92-16-2 with 49 knockouts.
First post-World War II foreigner to play pro baseball in Japan;
won three batting titles in 1950s; in Japanese baseball Hall of
Built one of country's top volleyball programs at Hawaii; coached
three NCAA champions (1982, '83, '87).
Won state football championship with Waianae High, NCAA title
with Brigham Young in 1984; got Super Bowl ring as Redskins
Olympic springboard gold in 1920 at 14; diving silver, 100-meter
backstroke bronze in '24.
Set records for passing yards and touchdown passes at Hawaii; led
team's upsets of BYU in 1989 and '90.
Association of Surfing Professionals champion in 1993, first
Hawaiian to win that title.
State's first football All-America, as running back at Hawaii in
1935; school's football coach from '45 to '50.
Played on four basketball and two volleyball state title teams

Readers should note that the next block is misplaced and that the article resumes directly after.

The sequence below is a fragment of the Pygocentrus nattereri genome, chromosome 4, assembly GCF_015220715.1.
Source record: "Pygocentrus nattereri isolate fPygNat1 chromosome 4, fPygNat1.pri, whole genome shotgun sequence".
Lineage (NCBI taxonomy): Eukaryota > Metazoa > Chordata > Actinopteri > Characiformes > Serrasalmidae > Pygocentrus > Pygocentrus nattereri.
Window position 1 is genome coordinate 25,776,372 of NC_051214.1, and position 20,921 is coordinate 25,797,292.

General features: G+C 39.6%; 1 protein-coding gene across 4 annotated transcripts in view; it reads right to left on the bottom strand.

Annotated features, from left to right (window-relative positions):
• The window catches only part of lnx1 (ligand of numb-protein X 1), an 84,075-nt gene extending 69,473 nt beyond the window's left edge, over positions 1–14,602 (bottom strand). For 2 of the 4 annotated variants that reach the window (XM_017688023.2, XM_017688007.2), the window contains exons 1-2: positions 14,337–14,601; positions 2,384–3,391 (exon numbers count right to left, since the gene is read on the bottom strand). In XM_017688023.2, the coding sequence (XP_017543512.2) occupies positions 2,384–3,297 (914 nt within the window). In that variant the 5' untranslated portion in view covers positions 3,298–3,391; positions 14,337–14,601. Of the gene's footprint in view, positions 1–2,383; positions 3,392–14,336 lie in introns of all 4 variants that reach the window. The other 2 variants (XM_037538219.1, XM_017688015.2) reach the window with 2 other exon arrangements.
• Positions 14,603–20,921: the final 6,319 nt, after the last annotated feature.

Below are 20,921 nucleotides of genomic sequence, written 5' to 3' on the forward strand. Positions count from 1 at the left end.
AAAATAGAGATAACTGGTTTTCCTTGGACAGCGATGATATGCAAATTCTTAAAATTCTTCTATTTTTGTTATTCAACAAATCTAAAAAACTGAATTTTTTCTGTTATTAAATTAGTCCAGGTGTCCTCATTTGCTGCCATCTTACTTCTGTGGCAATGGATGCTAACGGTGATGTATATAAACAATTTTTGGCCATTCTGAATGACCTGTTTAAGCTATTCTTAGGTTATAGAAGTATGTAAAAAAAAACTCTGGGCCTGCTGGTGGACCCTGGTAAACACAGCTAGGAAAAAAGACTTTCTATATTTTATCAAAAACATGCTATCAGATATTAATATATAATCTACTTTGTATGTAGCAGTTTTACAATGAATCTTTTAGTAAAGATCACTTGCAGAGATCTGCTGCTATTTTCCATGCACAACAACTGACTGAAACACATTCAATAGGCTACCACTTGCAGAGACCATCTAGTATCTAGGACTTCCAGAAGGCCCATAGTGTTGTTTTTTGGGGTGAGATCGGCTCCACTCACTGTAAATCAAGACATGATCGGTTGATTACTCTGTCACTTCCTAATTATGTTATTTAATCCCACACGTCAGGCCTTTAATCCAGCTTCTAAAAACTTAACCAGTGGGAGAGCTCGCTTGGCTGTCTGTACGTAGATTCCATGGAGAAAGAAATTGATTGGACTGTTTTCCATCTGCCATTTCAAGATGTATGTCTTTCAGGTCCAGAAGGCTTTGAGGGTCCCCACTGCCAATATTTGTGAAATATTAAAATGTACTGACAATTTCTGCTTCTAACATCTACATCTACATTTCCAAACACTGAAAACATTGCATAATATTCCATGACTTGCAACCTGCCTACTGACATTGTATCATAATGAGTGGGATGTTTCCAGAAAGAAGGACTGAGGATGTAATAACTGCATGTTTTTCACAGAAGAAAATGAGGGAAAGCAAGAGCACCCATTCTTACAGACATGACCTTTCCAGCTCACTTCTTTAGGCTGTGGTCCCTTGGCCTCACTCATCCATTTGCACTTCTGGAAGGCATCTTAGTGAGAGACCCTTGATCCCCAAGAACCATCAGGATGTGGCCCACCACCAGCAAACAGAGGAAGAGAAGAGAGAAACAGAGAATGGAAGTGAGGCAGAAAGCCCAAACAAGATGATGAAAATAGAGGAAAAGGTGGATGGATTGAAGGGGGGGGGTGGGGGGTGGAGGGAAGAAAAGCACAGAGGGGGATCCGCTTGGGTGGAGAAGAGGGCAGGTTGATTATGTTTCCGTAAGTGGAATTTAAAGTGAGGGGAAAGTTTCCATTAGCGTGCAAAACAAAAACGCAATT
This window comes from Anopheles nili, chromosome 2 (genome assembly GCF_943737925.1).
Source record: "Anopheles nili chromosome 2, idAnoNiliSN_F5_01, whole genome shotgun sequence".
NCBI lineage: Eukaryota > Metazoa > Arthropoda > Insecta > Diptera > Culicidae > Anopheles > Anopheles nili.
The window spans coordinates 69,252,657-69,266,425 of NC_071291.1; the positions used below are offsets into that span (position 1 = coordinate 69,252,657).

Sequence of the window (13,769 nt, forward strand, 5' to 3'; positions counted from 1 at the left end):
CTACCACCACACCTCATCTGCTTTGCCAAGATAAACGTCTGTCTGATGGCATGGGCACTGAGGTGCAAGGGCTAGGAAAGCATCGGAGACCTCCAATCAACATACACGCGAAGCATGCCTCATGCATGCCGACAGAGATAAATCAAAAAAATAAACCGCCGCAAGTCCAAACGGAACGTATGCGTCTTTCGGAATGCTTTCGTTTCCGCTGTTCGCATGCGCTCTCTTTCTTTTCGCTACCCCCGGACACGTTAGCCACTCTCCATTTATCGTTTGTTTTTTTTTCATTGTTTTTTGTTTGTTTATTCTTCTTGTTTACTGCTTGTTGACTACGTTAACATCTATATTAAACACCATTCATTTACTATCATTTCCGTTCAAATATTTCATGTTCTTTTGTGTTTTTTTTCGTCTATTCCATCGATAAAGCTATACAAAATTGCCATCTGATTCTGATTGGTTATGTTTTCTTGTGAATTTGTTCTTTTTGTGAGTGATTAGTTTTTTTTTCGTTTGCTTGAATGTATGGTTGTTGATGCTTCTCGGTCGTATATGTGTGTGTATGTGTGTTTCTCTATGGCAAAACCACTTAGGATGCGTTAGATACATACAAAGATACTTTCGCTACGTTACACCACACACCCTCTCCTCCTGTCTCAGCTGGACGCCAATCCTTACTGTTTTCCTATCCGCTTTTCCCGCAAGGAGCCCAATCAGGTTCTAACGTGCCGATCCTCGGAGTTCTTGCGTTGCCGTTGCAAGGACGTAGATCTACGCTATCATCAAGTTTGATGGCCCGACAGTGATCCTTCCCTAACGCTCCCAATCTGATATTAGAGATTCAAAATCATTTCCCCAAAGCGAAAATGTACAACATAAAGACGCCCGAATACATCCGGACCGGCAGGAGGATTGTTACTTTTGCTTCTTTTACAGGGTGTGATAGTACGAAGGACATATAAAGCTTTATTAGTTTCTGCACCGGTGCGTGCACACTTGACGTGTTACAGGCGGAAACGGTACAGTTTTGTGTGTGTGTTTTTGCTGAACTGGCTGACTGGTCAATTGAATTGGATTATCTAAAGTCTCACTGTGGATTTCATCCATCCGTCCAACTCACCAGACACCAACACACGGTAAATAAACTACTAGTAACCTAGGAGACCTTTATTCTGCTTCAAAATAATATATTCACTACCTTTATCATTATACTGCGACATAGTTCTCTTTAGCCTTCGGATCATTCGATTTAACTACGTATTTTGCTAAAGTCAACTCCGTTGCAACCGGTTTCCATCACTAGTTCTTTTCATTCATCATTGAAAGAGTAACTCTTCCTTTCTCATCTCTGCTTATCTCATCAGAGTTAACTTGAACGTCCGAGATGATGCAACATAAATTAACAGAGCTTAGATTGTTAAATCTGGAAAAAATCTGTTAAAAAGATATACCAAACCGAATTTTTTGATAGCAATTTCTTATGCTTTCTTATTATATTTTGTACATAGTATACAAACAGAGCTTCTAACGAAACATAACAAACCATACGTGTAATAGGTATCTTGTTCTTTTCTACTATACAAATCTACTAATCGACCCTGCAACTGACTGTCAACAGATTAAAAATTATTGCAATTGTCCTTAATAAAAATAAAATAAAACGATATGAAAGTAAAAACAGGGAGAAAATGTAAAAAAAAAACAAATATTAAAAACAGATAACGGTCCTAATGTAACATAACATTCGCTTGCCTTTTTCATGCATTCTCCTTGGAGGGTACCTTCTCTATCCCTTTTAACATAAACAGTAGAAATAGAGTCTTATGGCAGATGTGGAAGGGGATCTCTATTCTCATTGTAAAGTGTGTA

at Kamehameha Schools from 1989 to '93; second-leading scorer in
Hawaii women's hoops history.
First islander with a victory on the PGA Tour when he won the
Hawaiian Open in 1966.
Springboard diving bronze medalist at 1968 Olympics; also won AAU
one-meter that year.
Reserve infielder for four major league teams from 1977 to '87.
WBA junior lightweight champion from 1972 to '76; career record
First Hawaiian in NBA played for four professional teams in 1940s
and '50s; founder of Rainbow Classic college hoops tournament.
Kamehameha Schools grad was captain of 1964 U.S. Olympic
volleyball team; 12-time USVBA All-American; named USVBA All-Time
Great Player in '70.
All-state in baseball, football and soccer at St. Louis High;